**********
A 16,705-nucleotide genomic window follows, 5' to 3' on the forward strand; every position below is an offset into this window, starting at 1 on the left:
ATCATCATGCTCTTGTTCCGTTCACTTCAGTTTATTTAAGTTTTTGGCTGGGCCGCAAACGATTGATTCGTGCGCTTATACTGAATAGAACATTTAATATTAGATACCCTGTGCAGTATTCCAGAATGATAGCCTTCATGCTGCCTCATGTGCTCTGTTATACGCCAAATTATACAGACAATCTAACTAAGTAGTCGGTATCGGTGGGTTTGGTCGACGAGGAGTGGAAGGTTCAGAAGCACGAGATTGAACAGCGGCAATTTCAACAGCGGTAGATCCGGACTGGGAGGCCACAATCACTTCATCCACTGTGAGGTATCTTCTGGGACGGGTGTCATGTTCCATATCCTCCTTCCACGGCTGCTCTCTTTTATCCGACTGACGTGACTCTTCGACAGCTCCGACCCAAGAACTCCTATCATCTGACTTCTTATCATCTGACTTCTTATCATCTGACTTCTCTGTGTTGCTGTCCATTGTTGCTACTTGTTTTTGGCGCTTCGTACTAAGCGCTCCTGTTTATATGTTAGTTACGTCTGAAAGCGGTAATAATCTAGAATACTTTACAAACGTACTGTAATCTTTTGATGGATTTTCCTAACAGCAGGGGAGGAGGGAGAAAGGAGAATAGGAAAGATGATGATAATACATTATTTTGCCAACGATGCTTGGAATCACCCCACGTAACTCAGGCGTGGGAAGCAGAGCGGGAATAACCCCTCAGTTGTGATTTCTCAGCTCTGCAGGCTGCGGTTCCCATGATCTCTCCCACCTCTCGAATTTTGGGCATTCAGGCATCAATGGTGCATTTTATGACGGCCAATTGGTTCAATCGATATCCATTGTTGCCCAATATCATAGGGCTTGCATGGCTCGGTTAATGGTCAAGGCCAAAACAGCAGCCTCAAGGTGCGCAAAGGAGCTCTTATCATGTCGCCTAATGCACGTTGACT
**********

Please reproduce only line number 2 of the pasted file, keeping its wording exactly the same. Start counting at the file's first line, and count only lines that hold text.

ATCATCATGCTCTTGTTCCGTTCACTTCAGTTTATTTAAGTTTTTGGCTGGGCCGCAAACGATTGATTCGTGCGCTTATACTGAATAGAACATTTAATATTAGATACCCTGTGCAGTATTCCAGAATGATAGCCTTCATGCTGCCTCATGTGCTCTGTTATACGCCAAATTATACAGACAATCTAACTAAGTAGTCGGTATCGGTGGGTTTGGTCGACGAGGAGTGGAAGGTTCAGAAGCACGAGATTGAACAGCGGCAATTTCAACAGCGGTAGATCCGGACTGGGAGGCCACAATCACTTCATCCACTGTGAGGTATCTTCTGGGACGGGTGTCATGTTCCATATCCTCCTTCCACGGCTGCTCTCTTTTATCCGACTGACGTGACTCTTCGACAGCTCCGACCCAAGAACTCCTATCATCTGACTTCTTATCATCTGACTTCTTATCATCTGACTTCTCTGTGTTGCTGTCCATTGTTGCTACTTGTTTTTGGCGCTTCGTACTAAGCGCTCCTGTTTATATGTTAGTTACGTCTGAAAGCGGTAATAATCTAGAATACTTTACAAACGTACTGTAATCTTTTGATGGATTTTCCTAACAGCAGGGGAGGAGGGAGAAAGGAGAATAGGAAAGATGATGATAATACATTATTTTGCCAACGATGCTTGGAATCACCCCACGTAACTCAGGCGTGGGAAGCAGAGCGGGAATAACCCCTCAGTTGTGATTTCTCAGCTCTGCAGGCTGCGGTTCCCATGATCTCTCCCACCTCTCGAATTTTGGGCATTCAGGCATCAATGGTGCATTTTATGACGGCCAATTGGTTCAATCGATATCCATTGTTGCCCAATATCATAGGGCTTGCATGGCTCGGTTAATGGTCAAGGCCAAAACAGCAGCCTCAAGGTGCGCAAAGGAGCTCTTATCATGTCGCCTAATGCACGTTGACT